McConnell on Sec. Mark Esper and World Affairs
‘The Secretary brought integrity, expertise, and steady leadership to the Pentagon’s top job. I am grateful for his work to keep our country safe, modernize our military, and implement the Trump Administration’s new National Defense Strategy to address the challenges of our time.’
WASHINGTON, D.C. – U.S. Senate Majority Leader Mitch McConnell (R-KY) delivered the following remarks today on the Senate floor regarding Secretary Mark Esper and world affairs:
“Yesterday, the President informed us that Secretary Mark Esper’s tenure leading the Department of Defense has concluded.
“When the Senate considered Secretary Esper’s nomination, I said you could hardly invent better qualifications to run the Pentagon than his resume. From West Point and the 101st Airborne to his time as Secretary of the Army, this leader had stepped up when his country needed him.
“The Secretary brought integrity, expertise, and steady leadership to the Pentagon’s top job.
“I am grateful for his work to keep our country safe, modernize our military, and implement the Trump Administration’s new National Defense Strategy to address the challenges of our time. A decorated combat veteran himself, he won the respect of the men and women of our Armed Forces.
“The country is grateful for his career of service.
“During this time of transition, I’m confident in the professionalism of the men and women of the Department of Defense, not to mention our uniformed services. We are lucky to have such capable and duty-focused men and women on the watch, defending the Constitution, deterring our adversaries, and protecting the peace.
“I expect to speak with Acting Secretary Miller soon to discuss the serious threats facing our country, whether from foreign terrorists or great powers like China and Russia who may seek to exploit a period of uncertainty.
“All this highlights the need for continued sober and steady leadership at the Department.
“As we continue to complete the process of our own election here at home, there is also news on the continued growth of democracy half a world away.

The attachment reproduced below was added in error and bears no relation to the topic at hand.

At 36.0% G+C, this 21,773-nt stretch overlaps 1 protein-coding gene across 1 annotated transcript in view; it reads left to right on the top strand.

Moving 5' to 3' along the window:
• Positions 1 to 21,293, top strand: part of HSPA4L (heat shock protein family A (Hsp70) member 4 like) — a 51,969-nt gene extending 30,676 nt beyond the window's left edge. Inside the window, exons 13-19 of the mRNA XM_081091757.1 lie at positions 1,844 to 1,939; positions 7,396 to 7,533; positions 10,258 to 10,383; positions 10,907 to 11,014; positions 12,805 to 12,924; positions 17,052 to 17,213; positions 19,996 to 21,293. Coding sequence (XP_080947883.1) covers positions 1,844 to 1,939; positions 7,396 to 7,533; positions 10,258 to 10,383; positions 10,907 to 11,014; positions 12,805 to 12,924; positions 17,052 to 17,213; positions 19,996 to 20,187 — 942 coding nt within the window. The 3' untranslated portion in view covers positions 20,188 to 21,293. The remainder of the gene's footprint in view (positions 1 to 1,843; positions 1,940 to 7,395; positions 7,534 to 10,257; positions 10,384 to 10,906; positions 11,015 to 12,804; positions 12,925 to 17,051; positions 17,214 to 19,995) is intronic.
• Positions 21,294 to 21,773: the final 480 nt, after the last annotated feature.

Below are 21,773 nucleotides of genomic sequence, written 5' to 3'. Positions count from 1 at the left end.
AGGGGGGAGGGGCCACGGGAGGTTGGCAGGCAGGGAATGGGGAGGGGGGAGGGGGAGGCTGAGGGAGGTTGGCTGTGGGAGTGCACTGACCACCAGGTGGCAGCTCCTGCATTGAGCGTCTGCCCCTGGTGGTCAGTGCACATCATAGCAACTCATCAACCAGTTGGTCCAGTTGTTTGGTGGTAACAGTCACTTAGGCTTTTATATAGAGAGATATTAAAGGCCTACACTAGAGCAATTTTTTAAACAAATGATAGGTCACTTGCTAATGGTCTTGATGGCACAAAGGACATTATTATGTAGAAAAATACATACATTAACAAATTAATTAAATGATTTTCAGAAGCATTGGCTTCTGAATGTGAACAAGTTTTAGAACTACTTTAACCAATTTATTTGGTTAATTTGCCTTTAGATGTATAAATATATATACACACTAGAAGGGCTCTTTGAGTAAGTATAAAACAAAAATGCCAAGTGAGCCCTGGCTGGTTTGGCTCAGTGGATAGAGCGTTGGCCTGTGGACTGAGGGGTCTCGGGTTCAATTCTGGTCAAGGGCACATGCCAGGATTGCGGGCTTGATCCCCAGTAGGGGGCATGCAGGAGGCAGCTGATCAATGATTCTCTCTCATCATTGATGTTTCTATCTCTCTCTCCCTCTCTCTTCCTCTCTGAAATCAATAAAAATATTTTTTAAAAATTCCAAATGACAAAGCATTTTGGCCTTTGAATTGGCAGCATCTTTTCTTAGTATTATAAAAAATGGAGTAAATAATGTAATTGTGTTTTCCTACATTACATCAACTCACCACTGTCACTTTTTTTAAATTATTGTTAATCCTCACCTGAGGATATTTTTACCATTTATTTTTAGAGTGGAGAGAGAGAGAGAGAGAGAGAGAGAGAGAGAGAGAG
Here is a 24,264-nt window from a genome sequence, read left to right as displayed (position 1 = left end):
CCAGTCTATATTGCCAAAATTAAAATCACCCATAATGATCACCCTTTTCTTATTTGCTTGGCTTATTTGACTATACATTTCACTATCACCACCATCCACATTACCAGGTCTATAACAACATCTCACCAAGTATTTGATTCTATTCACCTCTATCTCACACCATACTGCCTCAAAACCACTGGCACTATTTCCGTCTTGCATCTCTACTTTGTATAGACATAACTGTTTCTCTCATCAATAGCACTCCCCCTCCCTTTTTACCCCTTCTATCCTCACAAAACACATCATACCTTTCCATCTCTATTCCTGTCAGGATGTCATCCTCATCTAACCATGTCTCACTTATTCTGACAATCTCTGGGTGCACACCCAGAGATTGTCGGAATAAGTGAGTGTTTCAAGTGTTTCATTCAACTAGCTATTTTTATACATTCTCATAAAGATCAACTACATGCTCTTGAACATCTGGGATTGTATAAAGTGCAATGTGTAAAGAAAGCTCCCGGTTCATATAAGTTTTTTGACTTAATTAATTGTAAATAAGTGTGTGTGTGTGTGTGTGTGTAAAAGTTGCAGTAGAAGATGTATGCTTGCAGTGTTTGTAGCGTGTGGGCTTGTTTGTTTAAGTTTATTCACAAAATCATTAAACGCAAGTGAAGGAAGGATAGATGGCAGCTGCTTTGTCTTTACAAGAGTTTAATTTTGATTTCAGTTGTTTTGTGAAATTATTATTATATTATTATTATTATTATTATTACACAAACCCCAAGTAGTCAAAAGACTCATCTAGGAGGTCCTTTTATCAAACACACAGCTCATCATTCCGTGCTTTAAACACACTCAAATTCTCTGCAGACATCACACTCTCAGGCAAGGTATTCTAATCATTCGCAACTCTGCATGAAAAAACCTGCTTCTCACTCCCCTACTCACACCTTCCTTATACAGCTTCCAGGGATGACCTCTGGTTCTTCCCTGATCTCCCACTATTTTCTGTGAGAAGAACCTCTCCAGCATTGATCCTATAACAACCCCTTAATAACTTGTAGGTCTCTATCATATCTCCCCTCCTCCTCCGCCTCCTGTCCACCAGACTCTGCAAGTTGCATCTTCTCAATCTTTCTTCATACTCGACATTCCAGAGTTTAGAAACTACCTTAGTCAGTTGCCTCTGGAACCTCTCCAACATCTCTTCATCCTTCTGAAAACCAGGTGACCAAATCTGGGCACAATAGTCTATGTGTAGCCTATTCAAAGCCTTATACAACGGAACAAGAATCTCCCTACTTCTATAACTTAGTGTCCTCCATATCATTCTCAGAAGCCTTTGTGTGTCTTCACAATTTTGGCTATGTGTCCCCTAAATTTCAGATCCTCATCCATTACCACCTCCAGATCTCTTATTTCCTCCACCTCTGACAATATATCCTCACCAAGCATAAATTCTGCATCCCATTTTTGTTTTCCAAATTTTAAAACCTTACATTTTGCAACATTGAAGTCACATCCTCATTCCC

“My colleagues know that I have had a special interest in the democratic aspirations of the people of Burma for decades, dating back to my days leading the Appropriations Subcommittee for State and Foreign Operations.
“Burma held elections on Sunday, which we hope will represent another step toward a more democratic and prosperous future. For too long, the people of Burma were denied democracy by a brutal military junta.
“To this day, its influence remains a significant impediment to progress. And as with many new democracies, the elections faced many challenges, ranging from continued conflict to the coronavirus pandemic.
“But when the votes are counted and Burma’s next government is seated, more hard work will await.
“The government will need to continue advancing Burma’s democratic development.
“Its sovereignty must be defended against the corrupting foreign influence of the People’s Republic of China. The nation needs true national reconciliation among Burma’s various ethnic groups, and further economic reforms to benefit all its people.
“Further progress will take real compromise and real sacrifice from parties and interests within Burma. And it will need continued support from the international community, particularly the United States.
“I have known Daw Aung San Suu Kyi for many years, and know she remains committed to democracy. So I hope and expect that if she and her party are the victors, her government will seek much-needed constitutional, economic, and security-sector reforms to further limit the corrosive influence of the military and the crony networks over so much of life in Burma.
“We’re talking about a nation that still reserves 25 percent of the seats in parliament for the military itself. It would be an understatement to call that an obstacle toward an ongoing democratic transition.
“Further progress towards democracy and prosperity in Burma will require the inclusion of Burma’s ethnic minorities, and compromise with them.
“It will require national reconciliation to end the disparate civil conflicts that rage across that country. And it will require accountability for atrocities that have been committed by the military – and not just in Rakhine State.
“If Burma’s government meaningfully pursues these kinds of efforts, I expect the United States and like-minded countries will continue to stand by it.
“The free nations of the world have much to gain from Burma’s democratization. And we have much to lose if it slides back into authoritarianism, or further into the grasp and orbit of China.
“As Americans, our political contests here at home can feel intense.
“We think our elections are charged and contentious.
“But when you look at democracies that are just getting off the ground around the world, you remember how blessed we are to live in this republic that has for centuries inspired the forces of democracy and freedom all around the world.
“We get to live in a country where our institutions of self-government have held up for more than 230 years; where the rule of law and our Constitution are paramount.
“May we never take it for granted. And may we continue to support those around the world who seek to emulate our example.”
Related Issues: America's Military, China, National Security, Burma